But it can also be crippling, like a shackle around one’s ankles. It can render a person mute, ineffective and pathologically disabled or ill in many ways.
FEAR made its presence felt in me again last night. I feared my loved ones becoming very ill. I feared becoming ill myself. My chest went tight and my breathing laboured; I felt light-headed and faint. I was aware of the potential for fear to cause me to feel physiologically ill.
Of course for two years now, we have heard the sirens racing alarmingly through the streets, listened to news reports (which I rarely do), had to wear masks, follow precautions, sanitise, socially distance… Whatever we believe about the pandemic, we have been subjected to death statistics, to prolonged lock-downs and closures and to constant news of hospitalisations, illness and threats. Regular life has been suspended and we have all been distanced and put on high-alert. It is the topic of all news and conversations. The UK no longer discuss the weather, but open conversations with “Have you had your booster yet?” and “Where’s your mask?” whilst applying yet more sanitiser from bottles perched on every surface.
The symptoms for many with covid 19 have been coughing, a tight chest and difficulty breathing, so in a state of fear or panic, one feels these sensations, which can spiral into negative thinking, worst-case scenarios and further panic and psychological and physiological anxiety, stress and panic. When panic begins, it can be very difficult to control, but self-control is possible.
My defence strategy, last night, was to breath deeply, to pause and pray and to encourage myself in the truth of the promises of God:
We are constantly told by God to be strong and courageous; to not be afraid, not be terrified and not to faint…
(It is said that the Bible tells us 366 times to ‘not be afraid’ – one for every day, including the leap-year!)
Why not be afraid?
Because God did not give us a Spirit of fear, but of power, of love and of a sound mind. Because He promises to go with us wherever we are and to never leave us or forsake us…
So how do we do this?
Cast all your anxiety on Him, because He cares for you. (1 Peter 5:7)
The Lord is near. Do not be anxious about anything, but in every situation, by prayer and petition, with thanksgiving, present your requests to God. And the peace of God, which transcends all understanding, will guard your hearts and your minds in Christ Jesus. (Philippians 4:6-7)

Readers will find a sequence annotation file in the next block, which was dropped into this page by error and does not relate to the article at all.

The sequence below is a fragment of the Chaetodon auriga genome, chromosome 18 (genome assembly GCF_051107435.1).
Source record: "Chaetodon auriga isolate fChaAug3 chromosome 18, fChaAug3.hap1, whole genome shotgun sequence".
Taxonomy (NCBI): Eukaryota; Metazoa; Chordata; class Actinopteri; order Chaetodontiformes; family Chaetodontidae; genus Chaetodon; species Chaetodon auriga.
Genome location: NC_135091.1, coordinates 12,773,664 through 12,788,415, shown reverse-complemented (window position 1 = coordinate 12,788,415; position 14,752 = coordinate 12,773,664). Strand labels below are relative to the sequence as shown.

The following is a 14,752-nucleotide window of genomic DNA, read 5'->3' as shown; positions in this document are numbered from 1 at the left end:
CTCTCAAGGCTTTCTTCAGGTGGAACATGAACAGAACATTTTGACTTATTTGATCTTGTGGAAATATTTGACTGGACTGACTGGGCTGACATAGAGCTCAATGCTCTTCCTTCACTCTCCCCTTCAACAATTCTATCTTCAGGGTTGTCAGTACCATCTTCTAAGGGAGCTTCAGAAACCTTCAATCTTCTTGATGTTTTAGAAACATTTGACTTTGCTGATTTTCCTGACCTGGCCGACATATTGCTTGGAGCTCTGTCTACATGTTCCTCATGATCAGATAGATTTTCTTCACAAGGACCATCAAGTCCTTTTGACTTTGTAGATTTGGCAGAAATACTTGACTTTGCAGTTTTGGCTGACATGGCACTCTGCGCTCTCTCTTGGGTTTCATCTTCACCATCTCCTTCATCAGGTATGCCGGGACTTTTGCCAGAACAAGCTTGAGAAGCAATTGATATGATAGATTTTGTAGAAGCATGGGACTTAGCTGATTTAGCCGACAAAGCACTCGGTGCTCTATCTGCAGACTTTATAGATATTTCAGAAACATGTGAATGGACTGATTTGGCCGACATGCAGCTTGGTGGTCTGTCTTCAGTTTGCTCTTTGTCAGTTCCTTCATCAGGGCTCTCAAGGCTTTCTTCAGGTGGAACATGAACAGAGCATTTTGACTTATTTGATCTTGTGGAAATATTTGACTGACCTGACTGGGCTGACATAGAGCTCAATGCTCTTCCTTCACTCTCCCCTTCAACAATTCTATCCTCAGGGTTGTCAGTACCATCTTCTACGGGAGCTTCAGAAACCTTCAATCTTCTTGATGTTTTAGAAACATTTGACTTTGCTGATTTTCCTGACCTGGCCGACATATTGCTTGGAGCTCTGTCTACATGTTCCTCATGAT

Peace I leave with you; my peace I give you. I do not give to you as the world gives. Do not let your hearts be troubled and do not be afraid. (John 14:27)
Come to me, all you who are weary and burdened, and I will give you rest. (Matthew 11:28)
Do not fear, for I have redeemed you; I have summoned you by name; you are mine.
When you pass through the waters, I will be with you; and when you pass through the rivers, they will not sweep over you. When you walk through the fire, you will not be burned; the flames will not set you ablaze. (Isaiah 43:1 – 2)
You will not fear the terror of night, nor the arrow that flies by day, nor the pestilence that stalks in the darkness, nor the plague that destroys at midday. A thousand may fall at your side, ten thousand at your right hand, but it will not come near you…
If you say, “The Lord is my refuge,” and you make the Most High your dwelling, no harm will overtake you, no disaster will come near your tent. For he will command his angels concerning you to guard you in all your ways; they will lift you up in their hands, so that you will not strike your foot against a stone. (Psalm 91:5-12)
This morning, I could still feel the memory of the panic, but I was no longer carrying the burden. I had listened to God’s word and presented my concerns to God. I expressed my troubles and gave them all to Him who is able to carry them, and now my heart and mind are both at peace. I can now deal rationally with those things that are my responsibility to attend to.
I shall possibly need to remind myself over and over again. I need a treasury of promises on every surface of my mind, with which to sanitise my mind from the virus of fears all around.
If you become afraid, acknowledge it, see what it is trying to tell you. Listen to the warning, but refuse access to the spirit of fear, for that is not from God.
Lean on the Holy Spirit, breath in deeply and cast all of your concerns, worries, fears, requests on the God who cares for you.
Encourage yourself in the promises God makes to those who put their trust in Him.
May you enter 2022 in the Spirit of Power, of Love and of a sound mind, knowing that God is FOR you, He is with you and He loves you with an everlasting love.
And encourage those around you, helping them to carry their burdens and comforting them with the comfort you have received.